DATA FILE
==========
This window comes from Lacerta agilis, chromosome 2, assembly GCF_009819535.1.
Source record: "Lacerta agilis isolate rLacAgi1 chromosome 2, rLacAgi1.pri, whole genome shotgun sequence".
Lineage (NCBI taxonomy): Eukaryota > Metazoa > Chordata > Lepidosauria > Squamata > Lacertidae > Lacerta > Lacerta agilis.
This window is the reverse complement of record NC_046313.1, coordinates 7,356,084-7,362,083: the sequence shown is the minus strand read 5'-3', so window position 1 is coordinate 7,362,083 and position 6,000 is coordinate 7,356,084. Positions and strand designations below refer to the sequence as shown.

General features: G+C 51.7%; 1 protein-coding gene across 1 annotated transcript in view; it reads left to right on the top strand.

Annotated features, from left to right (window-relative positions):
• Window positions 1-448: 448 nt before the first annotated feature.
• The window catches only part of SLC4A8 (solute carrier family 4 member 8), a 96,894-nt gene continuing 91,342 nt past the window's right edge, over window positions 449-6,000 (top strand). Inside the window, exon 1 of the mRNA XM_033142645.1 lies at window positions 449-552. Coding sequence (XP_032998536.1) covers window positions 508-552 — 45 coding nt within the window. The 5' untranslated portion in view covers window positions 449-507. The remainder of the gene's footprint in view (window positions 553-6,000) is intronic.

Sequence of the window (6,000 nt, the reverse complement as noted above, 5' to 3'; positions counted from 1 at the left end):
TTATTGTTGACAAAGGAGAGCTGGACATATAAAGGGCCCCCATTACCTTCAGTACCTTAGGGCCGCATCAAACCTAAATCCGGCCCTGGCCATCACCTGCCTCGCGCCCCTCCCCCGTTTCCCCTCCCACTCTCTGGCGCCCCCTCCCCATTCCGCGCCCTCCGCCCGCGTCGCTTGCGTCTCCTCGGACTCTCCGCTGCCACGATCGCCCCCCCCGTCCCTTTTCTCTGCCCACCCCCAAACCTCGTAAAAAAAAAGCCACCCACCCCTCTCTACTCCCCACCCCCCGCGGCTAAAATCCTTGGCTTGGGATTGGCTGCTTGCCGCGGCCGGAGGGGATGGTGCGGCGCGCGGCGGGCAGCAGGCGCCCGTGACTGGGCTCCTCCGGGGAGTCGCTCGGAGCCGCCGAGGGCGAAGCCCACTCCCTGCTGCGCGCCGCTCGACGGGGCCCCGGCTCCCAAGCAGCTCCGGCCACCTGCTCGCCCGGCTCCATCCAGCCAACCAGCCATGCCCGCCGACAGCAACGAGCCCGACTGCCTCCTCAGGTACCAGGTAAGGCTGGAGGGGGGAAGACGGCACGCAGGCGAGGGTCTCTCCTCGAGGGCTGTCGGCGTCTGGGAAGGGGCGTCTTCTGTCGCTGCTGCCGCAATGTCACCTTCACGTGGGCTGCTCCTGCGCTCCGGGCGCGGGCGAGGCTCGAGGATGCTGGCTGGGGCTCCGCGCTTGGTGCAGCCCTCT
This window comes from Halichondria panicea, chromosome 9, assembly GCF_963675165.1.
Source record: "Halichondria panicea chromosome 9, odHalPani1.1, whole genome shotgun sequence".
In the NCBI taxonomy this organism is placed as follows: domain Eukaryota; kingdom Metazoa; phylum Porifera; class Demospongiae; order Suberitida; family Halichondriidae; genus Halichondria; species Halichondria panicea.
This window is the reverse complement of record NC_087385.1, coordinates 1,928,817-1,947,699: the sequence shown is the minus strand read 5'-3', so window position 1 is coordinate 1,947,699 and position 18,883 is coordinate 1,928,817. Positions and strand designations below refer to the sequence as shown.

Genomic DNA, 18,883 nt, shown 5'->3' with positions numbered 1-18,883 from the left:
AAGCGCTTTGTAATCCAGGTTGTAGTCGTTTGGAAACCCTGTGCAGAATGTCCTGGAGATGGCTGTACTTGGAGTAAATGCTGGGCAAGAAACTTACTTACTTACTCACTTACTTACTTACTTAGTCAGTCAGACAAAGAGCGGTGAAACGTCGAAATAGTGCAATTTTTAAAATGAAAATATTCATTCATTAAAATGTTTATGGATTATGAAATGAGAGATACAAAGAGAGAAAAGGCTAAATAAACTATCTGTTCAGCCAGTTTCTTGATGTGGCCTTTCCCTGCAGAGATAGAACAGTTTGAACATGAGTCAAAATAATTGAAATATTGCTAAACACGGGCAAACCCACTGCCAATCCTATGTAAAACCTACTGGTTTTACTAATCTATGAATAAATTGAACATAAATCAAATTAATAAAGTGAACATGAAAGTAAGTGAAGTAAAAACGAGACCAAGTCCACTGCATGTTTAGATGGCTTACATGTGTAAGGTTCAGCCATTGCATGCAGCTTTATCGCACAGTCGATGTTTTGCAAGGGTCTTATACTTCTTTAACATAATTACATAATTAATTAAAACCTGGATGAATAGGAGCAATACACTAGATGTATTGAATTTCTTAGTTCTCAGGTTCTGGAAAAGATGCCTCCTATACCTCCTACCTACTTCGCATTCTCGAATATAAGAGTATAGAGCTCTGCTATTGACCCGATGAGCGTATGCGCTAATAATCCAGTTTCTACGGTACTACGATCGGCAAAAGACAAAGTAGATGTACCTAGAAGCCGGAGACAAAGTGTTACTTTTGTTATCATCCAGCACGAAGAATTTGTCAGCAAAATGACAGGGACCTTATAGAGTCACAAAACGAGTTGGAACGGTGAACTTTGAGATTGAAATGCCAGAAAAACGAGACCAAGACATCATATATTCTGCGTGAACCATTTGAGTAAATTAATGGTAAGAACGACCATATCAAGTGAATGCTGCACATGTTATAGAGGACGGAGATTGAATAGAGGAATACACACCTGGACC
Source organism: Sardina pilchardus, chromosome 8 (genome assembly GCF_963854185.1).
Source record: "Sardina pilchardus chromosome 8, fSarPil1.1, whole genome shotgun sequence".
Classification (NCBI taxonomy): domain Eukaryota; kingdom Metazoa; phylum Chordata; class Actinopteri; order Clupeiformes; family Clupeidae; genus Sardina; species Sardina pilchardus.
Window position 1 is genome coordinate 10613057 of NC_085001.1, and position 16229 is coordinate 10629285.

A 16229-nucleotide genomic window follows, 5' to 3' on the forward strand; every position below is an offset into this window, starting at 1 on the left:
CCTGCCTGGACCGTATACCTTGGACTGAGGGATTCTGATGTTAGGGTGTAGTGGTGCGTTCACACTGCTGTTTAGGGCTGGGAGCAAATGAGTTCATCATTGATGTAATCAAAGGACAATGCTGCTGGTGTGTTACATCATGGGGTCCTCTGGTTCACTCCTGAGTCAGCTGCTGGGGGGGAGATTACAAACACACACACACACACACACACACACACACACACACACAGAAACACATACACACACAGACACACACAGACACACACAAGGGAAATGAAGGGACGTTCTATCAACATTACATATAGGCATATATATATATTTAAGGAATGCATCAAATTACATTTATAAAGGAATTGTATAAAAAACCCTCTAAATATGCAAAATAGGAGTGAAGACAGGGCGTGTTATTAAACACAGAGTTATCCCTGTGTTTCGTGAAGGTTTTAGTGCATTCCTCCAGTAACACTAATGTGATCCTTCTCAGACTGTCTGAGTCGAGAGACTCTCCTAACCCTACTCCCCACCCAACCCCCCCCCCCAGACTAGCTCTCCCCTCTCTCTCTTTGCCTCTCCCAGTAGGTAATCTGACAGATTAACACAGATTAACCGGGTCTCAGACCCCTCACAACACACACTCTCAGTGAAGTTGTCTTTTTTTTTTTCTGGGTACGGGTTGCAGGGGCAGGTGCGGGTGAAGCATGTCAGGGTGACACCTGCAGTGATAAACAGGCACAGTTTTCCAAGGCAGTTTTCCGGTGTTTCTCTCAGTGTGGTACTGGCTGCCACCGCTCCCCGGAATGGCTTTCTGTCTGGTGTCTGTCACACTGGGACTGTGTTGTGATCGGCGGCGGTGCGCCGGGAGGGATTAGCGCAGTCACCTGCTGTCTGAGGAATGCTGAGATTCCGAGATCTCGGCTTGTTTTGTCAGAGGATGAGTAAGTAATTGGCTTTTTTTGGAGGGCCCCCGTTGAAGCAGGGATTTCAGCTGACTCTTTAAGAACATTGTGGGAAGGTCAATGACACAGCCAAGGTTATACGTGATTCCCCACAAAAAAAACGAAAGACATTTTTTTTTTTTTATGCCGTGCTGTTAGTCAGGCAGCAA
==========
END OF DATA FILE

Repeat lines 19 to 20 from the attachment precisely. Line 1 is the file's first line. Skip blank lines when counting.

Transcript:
Classification (NCBI taxonomy): domain Eukaryota; kingdom Metazoa; phylum Chordata; class Actinopteri; order Clupeiformes; family Clupeidae; genus Sardina; species Sardina pilchardus.
Window position 1 is genome coordinate 10613057 of NC_085001.1, and position 16229 is coordinate 10629285.